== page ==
The Lion's Rear



Baisao (Japanese: 売茶翁, Hepburn: baisaō) (1675–1763) was a Japanese Buddhist monk of the Ōbaku school of Zen Buddhism, who became famous for traveling around Kyoto selling Tea and writing Poetry. The veneration of Baisao during and after his lifetime helped to popularize sencha tea and led to the creation of the sencha tea ceremony.[fn:1]

One of my favorite poets of some of my favorite poems.

His Tea shop was Tsūsen-tei (通仙亭), translated as "the shop that leads to sagehood": path of the wizard/hermit, but also a restaurant. His life as a tea seller was ascetic, the Buddhist-monk-turned-layman choosing to live in the dust of the city rather than resort to hermitage, he would wake and carry his teawares, a brazier and the a bamboo tube for donations, set up along a path in some temple or park and offer tea to passers-by.1 This is a constant daydream of mine, to set up a table somewhere and offer tea to strangers. Someday, I hope.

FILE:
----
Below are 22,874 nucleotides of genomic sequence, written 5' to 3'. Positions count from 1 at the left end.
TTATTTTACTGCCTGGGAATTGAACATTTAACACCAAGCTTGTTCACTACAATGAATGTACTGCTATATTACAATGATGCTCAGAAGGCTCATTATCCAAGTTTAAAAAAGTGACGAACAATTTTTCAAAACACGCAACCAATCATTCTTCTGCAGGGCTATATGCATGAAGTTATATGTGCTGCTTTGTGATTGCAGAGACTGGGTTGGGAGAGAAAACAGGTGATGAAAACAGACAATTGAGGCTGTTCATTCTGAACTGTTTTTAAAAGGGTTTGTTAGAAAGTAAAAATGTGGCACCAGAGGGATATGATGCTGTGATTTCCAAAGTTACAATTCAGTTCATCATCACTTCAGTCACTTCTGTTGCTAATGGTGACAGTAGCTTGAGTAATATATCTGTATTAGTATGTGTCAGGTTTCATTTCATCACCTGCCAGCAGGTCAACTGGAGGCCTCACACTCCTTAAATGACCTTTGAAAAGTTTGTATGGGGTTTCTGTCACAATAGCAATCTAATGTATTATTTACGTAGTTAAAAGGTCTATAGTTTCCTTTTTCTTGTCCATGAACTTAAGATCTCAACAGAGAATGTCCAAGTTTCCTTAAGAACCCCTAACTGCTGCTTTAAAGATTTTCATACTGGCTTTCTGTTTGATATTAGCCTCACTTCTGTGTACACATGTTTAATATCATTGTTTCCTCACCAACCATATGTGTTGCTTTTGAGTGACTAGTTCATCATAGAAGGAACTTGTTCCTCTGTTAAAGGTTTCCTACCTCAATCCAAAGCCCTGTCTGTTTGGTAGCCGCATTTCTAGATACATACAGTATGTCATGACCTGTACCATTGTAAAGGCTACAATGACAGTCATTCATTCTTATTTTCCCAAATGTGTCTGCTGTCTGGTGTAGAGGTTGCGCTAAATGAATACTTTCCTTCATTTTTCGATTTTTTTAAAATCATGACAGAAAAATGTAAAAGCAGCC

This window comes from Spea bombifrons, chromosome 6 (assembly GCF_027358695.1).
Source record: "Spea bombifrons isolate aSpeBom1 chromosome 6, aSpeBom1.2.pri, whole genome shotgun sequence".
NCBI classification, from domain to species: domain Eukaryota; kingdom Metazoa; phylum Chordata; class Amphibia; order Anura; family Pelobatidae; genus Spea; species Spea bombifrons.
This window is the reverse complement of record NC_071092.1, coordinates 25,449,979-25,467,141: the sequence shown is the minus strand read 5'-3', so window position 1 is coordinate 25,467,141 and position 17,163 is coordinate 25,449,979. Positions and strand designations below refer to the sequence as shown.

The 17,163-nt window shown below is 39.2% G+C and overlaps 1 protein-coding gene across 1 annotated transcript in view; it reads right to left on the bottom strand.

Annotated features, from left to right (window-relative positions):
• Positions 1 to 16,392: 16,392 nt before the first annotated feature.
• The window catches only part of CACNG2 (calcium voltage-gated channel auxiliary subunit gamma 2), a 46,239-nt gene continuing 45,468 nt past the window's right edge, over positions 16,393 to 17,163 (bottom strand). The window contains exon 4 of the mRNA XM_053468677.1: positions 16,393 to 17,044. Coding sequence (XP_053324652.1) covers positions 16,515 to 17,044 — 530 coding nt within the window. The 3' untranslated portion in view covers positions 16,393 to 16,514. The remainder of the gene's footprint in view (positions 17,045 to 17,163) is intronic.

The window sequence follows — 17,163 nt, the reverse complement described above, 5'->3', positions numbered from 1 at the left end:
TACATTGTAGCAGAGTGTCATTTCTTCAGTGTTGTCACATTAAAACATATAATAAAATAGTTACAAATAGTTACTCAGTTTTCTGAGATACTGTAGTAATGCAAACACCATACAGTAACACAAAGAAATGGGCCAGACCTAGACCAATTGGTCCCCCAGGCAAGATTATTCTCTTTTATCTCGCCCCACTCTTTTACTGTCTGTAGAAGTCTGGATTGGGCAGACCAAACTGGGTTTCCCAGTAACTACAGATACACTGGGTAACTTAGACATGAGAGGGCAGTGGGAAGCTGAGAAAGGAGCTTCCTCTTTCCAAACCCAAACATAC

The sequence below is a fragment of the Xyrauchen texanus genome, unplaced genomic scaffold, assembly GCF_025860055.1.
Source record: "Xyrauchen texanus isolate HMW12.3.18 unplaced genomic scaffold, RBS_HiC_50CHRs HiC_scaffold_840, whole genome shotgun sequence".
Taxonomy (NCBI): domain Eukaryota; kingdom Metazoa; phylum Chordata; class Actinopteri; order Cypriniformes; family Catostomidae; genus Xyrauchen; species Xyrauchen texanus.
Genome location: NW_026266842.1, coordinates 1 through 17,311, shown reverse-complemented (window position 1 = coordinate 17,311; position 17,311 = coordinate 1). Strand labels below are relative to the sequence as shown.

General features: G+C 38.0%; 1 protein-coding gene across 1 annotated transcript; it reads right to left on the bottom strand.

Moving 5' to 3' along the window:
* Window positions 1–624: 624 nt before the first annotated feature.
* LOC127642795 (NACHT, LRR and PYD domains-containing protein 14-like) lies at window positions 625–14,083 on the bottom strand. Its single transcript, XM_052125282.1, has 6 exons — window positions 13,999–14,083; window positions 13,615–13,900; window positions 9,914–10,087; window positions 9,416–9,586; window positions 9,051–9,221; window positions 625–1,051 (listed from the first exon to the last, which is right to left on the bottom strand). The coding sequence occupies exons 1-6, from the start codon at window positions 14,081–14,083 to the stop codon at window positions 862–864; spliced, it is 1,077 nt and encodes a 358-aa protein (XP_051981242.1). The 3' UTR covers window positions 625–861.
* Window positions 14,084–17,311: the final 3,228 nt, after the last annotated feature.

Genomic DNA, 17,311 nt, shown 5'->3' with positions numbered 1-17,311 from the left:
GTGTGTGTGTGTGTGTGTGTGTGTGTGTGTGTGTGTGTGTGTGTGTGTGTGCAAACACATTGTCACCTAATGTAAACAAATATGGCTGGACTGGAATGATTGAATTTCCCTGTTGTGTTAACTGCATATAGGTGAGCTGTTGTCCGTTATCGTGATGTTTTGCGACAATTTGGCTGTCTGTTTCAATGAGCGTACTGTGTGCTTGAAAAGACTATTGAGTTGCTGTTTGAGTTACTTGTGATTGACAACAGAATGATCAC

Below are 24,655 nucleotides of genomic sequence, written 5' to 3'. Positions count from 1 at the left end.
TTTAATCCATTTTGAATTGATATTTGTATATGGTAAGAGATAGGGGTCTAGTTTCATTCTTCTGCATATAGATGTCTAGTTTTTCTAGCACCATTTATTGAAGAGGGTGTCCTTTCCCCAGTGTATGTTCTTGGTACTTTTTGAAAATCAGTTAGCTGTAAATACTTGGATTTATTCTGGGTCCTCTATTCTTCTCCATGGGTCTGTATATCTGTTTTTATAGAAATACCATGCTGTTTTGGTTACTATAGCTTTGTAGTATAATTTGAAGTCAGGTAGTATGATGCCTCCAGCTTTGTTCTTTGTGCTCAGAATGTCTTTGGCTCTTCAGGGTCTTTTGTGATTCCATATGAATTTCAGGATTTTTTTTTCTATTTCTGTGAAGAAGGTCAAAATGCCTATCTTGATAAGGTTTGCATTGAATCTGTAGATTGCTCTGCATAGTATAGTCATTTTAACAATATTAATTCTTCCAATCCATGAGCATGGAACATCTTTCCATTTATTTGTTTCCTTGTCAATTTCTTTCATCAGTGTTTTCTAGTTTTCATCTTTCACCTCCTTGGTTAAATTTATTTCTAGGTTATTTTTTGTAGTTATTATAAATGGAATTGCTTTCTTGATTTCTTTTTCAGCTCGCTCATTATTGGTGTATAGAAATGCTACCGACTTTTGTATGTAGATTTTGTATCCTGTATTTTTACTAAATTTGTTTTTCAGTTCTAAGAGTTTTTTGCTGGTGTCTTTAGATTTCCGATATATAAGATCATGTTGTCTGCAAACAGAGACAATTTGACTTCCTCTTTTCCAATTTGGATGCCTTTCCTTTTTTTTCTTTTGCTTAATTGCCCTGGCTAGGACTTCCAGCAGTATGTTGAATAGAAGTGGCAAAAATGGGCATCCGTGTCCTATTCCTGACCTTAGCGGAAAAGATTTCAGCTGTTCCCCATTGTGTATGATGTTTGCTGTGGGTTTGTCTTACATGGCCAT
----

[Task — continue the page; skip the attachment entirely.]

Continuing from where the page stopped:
Baisao's tea shop was named Tsūsen-tei, "the shop that leads to sagehood" fc

position ease box interval due
0 2.80 8 1001.12 2025-12-29T07:21:05Z
1 2.80 8 874.63 2025-09-30T16:53:26Z



  1. Tea with Baisao, the old tea seller - Historical Tea Session - YouTube, Page 127 of the book: "the scrupulous routine of his everyday life, a religious practice in itself, was something most people failed to notice.↩︎